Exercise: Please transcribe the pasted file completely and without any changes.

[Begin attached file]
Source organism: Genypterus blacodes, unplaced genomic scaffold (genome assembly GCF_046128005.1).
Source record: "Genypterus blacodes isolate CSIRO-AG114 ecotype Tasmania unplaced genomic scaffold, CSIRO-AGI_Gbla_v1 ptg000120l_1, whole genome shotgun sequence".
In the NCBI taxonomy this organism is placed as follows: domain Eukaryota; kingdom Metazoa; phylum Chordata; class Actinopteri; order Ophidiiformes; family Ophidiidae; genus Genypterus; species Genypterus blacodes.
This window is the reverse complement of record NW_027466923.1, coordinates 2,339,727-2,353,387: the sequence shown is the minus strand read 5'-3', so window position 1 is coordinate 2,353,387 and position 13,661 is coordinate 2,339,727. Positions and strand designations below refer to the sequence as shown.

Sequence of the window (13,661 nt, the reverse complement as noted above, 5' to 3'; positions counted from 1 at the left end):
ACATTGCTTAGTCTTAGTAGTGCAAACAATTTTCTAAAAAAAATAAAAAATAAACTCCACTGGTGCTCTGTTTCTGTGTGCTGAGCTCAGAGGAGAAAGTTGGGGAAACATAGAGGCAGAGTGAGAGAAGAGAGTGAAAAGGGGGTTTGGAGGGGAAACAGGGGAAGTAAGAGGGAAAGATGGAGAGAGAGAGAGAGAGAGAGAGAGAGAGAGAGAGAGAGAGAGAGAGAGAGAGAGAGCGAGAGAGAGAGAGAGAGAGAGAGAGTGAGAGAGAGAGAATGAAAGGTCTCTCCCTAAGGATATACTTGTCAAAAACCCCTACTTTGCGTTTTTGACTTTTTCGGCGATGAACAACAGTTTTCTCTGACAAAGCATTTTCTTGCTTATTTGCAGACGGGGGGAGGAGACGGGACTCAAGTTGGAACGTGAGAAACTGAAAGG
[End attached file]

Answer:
Source organism: Genypterus blacodes, unplaced genomic scaffold (genome assembly GCF_046128005.1).
Source record: "Genypterus blacodes isolate CSIRO-AG114 ecotype Tasmania unplaced genomic scaffold, CSIRO-AGI_Gbla_v1 ptg000120l_1, whole genome shotgun sequence".
In the NCBI taxonomy this organism is placed as follows: domain Eukaryota; kingdom Metazoa; phylum Chordata; class Actinopteri; order Ophidiiformes; family Ophidiidae; genus Genypterus; species Genypterus blacodes.
This window is the reverse complement of record NW_027466923.1, coordinates 2,339,727-2,353,387: the sequence shown is the minus strand read 5'-3', so window position 1 is coordinate 2,353,387 and position 13,661 is coordinate 2,339,727. Positions and strand designations below refer to the sequence as shown.

Sequence of the window (13,661 nt, the reverse complement as noted above, 5' to 3'; positions counted from 1 at the left end):
ACATTGCTTAGTCTTAGTAGTGCAAACAATTTTCTAAAAAAAATAAAAAATAAACTCCACTGGTGCTCTGTTTCTGTGTGCTGAGCTCAGAGGAGAAAGTTGGGGAAACATAGAGGCAGAGTGAGAGAAGAGAGTGAAAAGGGGGTTTGGAGGGGAAACAGGGGAAGTAAGAGGGAAAGATGGAGAGAGAGAGAGAGAGAGAGAGAGAGAGAGAGAGAGAGAGAGAGAGAGAGAGAGAGCGAGAGAGAGAGAGAGAGAGAGAGAGTGAGAGAGAGAGAATGAAAGGTCTCTCCCTAAGGATATACTTGTCAAAAACCCCTACTTTGCGTTTTTGACTTTTTCGGCGATGAACAACAGTTTTCTCTGACAAAGCATTTTCTTGCTTATTTGCAGACGGGGGGAGGAGACGGGACTCAAGTTGGAACGTGAGAAACTGAAAGG